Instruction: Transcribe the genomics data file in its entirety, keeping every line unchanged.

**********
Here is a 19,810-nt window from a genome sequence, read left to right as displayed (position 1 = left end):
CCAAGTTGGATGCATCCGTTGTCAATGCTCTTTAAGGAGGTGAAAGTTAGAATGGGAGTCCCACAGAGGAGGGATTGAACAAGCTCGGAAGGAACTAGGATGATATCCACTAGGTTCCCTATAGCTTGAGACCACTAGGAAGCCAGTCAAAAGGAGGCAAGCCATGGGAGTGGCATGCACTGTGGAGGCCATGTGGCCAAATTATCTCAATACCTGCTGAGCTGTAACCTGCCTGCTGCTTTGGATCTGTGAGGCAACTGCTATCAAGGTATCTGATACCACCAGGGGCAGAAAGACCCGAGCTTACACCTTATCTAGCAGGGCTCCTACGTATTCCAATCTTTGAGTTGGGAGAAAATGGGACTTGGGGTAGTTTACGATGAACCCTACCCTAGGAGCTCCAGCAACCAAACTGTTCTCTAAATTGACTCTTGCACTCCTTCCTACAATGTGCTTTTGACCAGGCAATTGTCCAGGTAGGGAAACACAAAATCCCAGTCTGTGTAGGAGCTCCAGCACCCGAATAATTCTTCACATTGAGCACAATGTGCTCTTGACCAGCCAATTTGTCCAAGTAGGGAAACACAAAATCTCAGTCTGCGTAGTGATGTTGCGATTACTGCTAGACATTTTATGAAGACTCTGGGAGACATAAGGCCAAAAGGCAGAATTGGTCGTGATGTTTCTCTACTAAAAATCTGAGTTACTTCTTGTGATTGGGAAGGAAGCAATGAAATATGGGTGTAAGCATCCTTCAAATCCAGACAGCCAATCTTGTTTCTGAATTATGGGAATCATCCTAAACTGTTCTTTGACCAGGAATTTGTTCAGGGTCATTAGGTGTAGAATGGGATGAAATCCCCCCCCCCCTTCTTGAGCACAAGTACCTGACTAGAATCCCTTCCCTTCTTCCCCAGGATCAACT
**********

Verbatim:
Here is a 19,810-nt window from a genome sequence, read left to right as displayed (position 1 = left end):
CCAAGTTGGATGCATCCGTTGTCAATGCTCTTTAAGGAGGTGAAAGTTAGAATGGGAGTCCCACAGAGGAGGGATTGAACAAGCTCGGAAGGAACTAGGATGATATCCACTAGGTTCCCTATAGCTTGAGACCACTAGGAAGCCAGTCAAAAGGAGGCAAGCCATGGGAGTGGCATGCACTGTGGAGGCCATGTGGCCAAATTATCTCAATACCTGCTGAGCTGTAACCTGCCTGCTGCTTTGGATCTGTGAGGCAACTGCTATCAAGGTATCTGATACCACCAGGGGCAGAAAGACCCGAGCTTACACCTTATCTAGCAGGGCTCCTACGTATTCCAATCTTTGAGTTGGGAGAAAATGGGACTTGGGGTAGTTTACGATGAACCCTACCCTAGGAGCTCCAGCAACCAAACTGTTCTCTAAATTGACTCTTGCACTCCTTCCTACAATGTGCTTTTGACCAGGCAATTGTCCAGGTAGGGAAACACAAAATCCCAGTCTGTGTAGGAGCTCCAGCACCCGAATAATTCTTCACATTGAGCACAATGTGCTCTTGACCAGCCAATTTGTCCAAGTAGGGAAACACAAAATCTCAGTCTGCGTAGTGATGTTGCGATTACTGCTAGACATTTTATGAAGACTCTGGGAGACATAAGGCCAAAAGGCAGAATTGGTCGTGATGTTTCTCTACTAAAAATCTGAGTTACTTCTTGTGATTGGGAAGGAAGCAATGAAATATGGGTGTAAGCATCCTTCAAATCCAGACAGCCAATCTTGTTTCTGAATTATGGGAATCATCCTAAACTGTTCTTTGACCAGGAATTTGTTCAGGGTCATTAGGTGTAGAATGGGATGAAATCCCCCCCCCCCTTCTTGAGCACAAGTACCTGACTAGAATCCCTTCCCTTCTTCCCCAGGATCAACT